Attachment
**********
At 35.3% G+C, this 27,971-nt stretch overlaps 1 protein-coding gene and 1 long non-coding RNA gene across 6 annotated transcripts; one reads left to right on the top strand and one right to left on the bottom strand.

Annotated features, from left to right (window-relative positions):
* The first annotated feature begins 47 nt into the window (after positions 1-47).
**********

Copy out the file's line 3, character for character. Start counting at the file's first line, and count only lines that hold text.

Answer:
* The first annotated feature begins 47 nt into the window (after positions 1-47).